Reflections on loving God, being Catholic, being a woman, being ill, loving life and anything else that comes to mind.

Friday, April 11, 2014

F Is For Foster Care

Today’s post for the A to Z Blogging Challenge. If you like my posts, please share them and please like my Loved As If Facebook page. Thanks:

When I began telling others about my experience as a child, I always called the man and woman my foster parents. Technically, I was correct. They were not my parents either by birth or adoption. They were just people with whom I lived, people who took in other children, people, who on at least one other occasion, tried to keep children as they kept me. They fed me (sort of), clothed me (sort of), sent me to school (sort of), made certain I did my homework — they provided a place for me to live. They also abused and neglected me, and did their best to pulverize my spirit and psyche. It’s what many foster parents do.

Certainly, there are wonderful people who foster children because they want to love the “least of these.” Some are grandparents, aunts, uncles, cousins or family friends. Others are strangers. They take in children who need care, even sacrifice to provide that care. Other foster parents have less altruistic motives, but are basically decent people who provide decent care to children who have no other home.

Then there are predators who vent their rage and frustration on the children they are supposed to protect and raise. Foster children are easy prey. A tiny fraction of those predators appear in news reports. But many more are more like high-functioning addicts who methodically molest and abuse, sometimes for years, children in their care. Many child predators wear highly respectable faces. I recall hearing, What wonderful people! They care for so many children! And they don’t have to! If only they knew, I’d tell God. They don’t know how bad it is? How hungry I am. The things they do to me. And I didn’t know who to tell, who would believe me.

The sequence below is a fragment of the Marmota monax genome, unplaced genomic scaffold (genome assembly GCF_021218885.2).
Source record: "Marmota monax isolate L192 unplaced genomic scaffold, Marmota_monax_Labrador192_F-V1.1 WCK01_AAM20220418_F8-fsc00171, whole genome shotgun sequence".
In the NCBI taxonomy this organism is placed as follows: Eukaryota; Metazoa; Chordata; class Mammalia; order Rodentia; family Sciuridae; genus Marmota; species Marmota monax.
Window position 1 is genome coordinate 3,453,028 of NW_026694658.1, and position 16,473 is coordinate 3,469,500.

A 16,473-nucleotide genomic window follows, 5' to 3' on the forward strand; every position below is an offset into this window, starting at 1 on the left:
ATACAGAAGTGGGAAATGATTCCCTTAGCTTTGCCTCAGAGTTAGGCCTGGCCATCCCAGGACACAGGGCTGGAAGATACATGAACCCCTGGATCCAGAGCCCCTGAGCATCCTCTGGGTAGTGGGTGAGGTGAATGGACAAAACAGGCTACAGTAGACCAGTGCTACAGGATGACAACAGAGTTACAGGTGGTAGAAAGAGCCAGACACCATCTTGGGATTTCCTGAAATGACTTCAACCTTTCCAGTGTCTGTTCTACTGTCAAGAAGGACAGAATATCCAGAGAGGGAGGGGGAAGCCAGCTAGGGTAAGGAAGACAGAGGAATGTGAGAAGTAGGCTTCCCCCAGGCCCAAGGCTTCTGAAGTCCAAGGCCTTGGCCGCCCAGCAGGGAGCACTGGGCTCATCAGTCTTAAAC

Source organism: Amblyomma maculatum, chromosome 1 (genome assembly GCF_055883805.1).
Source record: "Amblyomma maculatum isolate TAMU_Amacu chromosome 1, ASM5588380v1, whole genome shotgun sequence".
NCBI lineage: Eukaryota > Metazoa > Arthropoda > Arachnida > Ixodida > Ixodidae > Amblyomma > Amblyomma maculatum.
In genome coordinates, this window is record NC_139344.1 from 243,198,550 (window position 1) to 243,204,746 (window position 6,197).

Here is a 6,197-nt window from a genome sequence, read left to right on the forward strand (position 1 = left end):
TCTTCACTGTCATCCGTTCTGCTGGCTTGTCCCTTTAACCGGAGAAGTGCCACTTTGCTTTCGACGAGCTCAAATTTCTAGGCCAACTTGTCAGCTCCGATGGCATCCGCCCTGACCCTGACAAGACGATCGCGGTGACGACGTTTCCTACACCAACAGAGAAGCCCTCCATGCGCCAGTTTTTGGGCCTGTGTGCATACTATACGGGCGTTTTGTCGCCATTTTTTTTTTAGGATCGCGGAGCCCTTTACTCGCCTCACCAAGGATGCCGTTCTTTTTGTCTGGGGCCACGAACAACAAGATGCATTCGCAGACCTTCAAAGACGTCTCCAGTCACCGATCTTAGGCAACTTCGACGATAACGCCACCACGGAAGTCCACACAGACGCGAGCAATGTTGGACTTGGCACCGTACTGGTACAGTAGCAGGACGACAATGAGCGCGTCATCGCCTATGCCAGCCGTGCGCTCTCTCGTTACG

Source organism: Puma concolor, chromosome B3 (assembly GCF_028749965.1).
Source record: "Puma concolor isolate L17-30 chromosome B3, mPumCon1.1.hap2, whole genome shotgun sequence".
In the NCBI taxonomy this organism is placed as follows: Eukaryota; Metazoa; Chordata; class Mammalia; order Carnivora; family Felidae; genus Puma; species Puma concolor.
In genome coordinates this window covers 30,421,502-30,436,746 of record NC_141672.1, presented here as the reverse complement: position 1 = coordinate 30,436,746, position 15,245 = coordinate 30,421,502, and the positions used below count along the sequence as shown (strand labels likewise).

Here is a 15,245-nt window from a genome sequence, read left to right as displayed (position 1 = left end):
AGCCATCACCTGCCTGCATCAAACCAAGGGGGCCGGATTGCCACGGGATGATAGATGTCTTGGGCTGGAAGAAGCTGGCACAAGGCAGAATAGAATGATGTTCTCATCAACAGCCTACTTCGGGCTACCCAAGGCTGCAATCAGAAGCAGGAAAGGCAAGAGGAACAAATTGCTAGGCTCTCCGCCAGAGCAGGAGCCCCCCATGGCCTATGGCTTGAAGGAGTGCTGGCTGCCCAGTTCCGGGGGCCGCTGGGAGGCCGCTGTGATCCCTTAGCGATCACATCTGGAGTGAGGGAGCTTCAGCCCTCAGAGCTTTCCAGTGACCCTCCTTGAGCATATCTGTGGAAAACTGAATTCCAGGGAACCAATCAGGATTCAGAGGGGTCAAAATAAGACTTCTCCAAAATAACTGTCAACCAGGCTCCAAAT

Unfortunately, the foster system tries to use a bureaucracy to address very human needs. It will never be able to protect children. Systems may be perfect for filing information but children (or “beds” as they are called) need loving, stable homes. Caseworkers can, at best, provide some oversight and represent the state’s interest in caring for minors. They cannot be parents to those they think of as so many “beds.” Neither can they be present when predators neglect and abuse children.
There will always be a need for foster care. And there will always be those who prey on children: this is a fallen world. Sin is real. And those who suffer the consequences of sin are too often children, whom Jesus strictly warned us not to offend. I have no easy answers. I can’t fix the flawed system because I cannot fix flawed people. I can try to shine a spotlight on the innocent victims. I want those who can love a child to step forward and do so. I want those who make policy to speak with those of us who have survived and use our wisdom to begin to change the lives of children today. And most of all, I want adults to really look into the eyes of children, and ask themselves, Is she really okay? I want adults to befriend children, not in a creepy way, but as watchers alert for signs that all is not well.

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